Friday, September 26, 2008

Let's Review

McCain decides to suspend his campaign to help with the financial crisis, even though he is not on any of the relevant committees, and doesn't know much about economics.

Steady progress is being made on the bailout plan by leaders of both parties. There seems to be a general framework of agreement.

24 hours after saying he was going to help, after spending the time in New York and giving interviews, McCain arrives in Washington.

General agreement breaks down, House Republicans want to go in a completely different direction.

At meeting with Bush, Obama and leaders who brokered deal, McCain sits silently for forty minutes and "offered only a vague sense of where he stood."

So, for those keeping score at home, McCain inserted himself and the presidential race into delicate negotiations, which immediately broke down when he entered town. Those working out the deal have to be aware of not only what is good for the economy and the taxpayers, but now will take into consideration who is going to get credit and who is going to get blame, and which candidate is going to look good or bad based on how negotiations proceed, which complicates the situation by orders of magnitute.

Country First, my ass. This makes me angry.


brownie said...

To be fair, Obama was in that same meeting with the Prez as McCain was; if it's just a matter of someone's prescence fouling up the works, that is.

Dan S said...

Brownie, the meeting with Bush only happened because of McCain's unilateral announcement to insert himself into the process. Obama said he would stay away so it wouldn't get too political, but would come if needed. Then Bush called McCain and Obama to the meeting, because McCain was coming.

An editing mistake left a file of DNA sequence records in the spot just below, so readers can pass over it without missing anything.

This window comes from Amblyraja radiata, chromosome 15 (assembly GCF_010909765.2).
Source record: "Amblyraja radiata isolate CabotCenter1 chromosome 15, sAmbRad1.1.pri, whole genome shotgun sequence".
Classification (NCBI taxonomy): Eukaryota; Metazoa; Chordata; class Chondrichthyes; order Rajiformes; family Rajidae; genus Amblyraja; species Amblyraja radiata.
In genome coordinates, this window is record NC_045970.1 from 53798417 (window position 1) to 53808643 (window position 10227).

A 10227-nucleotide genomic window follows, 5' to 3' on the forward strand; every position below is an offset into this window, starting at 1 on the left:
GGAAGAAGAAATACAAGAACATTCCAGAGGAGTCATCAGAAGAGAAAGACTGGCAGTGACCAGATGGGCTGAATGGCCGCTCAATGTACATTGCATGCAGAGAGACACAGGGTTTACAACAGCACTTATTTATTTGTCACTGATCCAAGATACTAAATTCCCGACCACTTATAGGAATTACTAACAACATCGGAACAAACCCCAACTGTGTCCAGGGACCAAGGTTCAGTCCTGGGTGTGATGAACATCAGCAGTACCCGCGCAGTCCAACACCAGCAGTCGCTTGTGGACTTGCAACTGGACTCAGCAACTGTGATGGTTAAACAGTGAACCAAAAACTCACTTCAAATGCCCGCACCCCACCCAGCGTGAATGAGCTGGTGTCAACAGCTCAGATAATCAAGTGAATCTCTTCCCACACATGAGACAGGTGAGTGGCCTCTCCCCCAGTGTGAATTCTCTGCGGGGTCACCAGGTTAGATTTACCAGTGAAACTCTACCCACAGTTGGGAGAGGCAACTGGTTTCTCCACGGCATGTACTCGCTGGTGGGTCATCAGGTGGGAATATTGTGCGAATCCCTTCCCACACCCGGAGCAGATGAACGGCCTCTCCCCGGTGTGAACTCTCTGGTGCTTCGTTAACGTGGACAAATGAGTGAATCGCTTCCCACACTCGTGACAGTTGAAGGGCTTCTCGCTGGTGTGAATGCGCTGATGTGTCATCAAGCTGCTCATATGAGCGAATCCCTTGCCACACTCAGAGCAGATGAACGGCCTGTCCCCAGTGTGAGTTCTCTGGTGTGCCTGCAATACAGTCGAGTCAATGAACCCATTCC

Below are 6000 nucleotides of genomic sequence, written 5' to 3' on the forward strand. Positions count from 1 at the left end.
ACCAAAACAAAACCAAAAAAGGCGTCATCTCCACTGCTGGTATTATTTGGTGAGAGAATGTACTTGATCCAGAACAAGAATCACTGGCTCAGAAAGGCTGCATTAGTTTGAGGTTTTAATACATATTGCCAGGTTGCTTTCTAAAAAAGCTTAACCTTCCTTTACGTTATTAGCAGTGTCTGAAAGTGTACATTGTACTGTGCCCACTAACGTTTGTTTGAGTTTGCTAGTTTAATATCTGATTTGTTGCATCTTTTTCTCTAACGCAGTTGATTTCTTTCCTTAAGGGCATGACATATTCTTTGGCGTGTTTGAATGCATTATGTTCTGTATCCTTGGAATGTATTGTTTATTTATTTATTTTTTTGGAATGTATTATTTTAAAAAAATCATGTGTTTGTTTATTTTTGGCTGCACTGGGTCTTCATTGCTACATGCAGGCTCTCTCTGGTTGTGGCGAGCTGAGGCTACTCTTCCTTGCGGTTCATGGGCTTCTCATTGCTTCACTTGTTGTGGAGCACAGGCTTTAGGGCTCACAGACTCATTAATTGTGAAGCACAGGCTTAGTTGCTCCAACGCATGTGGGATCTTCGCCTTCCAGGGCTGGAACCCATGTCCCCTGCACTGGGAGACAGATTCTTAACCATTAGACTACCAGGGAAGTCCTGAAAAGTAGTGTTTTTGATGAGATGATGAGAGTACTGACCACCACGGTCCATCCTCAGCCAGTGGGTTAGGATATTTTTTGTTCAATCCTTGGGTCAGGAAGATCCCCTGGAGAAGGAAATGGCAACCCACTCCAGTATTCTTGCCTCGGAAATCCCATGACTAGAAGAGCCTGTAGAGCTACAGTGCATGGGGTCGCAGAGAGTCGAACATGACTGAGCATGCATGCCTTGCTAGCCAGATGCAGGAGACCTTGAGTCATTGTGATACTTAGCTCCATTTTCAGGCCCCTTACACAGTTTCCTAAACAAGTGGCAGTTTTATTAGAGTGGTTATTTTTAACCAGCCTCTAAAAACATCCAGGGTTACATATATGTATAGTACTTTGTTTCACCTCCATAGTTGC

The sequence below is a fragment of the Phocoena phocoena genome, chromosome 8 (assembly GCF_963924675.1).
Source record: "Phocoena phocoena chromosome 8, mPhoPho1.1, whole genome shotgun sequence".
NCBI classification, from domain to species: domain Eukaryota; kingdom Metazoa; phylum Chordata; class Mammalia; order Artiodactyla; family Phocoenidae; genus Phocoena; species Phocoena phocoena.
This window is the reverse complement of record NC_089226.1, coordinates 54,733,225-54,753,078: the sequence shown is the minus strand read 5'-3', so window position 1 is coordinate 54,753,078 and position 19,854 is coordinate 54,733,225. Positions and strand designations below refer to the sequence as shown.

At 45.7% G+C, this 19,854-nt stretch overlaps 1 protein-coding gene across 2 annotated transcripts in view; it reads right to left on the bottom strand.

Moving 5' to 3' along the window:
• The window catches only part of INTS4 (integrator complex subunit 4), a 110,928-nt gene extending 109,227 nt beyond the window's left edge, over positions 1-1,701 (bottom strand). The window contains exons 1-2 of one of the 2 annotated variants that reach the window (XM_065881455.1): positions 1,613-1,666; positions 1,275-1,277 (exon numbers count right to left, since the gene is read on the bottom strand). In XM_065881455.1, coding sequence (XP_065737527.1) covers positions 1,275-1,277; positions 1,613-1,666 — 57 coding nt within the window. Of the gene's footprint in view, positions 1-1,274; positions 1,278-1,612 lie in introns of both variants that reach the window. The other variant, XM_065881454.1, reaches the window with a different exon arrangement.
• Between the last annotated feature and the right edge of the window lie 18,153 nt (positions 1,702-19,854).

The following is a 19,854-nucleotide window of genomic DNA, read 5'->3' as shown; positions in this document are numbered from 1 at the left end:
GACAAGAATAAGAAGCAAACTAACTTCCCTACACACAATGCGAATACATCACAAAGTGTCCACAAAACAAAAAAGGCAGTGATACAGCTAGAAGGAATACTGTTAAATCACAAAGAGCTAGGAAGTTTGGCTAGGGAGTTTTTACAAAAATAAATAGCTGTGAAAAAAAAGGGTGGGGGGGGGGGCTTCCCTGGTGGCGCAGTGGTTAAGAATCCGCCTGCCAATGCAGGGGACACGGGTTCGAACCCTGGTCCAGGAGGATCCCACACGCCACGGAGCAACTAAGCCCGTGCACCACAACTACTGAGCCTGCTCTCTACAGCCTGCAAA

The problem wasn't the meeting, it was McCain trying to upstage Obama, and making matters worse in the process.

Robert Sievers said...


Your view of the situation, as usual, is quite slanted. McCain said this crisis was important enough that he should be in Washington. (He is a senetor, after all, and likely to be our next president). Obama then chides him for not being able to multi-taks asd says "If you need me, I'll be there". Another great example of Obama, always ready to talk, but never ready to actually do anything. Finally, Obama realized it won't be poltically smart to stay home and not look presidential, so he goes to Washington too.

Obama then talks about he warned about Freddie and Fannie. But the truth was that Obama reaped big politically contributions from them (2nd highest of all congress in fact). And he did that in only three years in Congress!

We do agree on one thing, these events do cause one to get angry.

Dan S said...

Bob, if you tend to get outraged over people with ties to Freddie Mac, you might want to work out some of that angry against McCain:

Unlike Obama, McCain's campaign manager is taking money from them. Oh yea, McCain lied about him not having a connection too.

Also, Obama came to DC because Bush invited him to the meeting. He was trying to keep presidential politics out of it.

Pastor Mike said...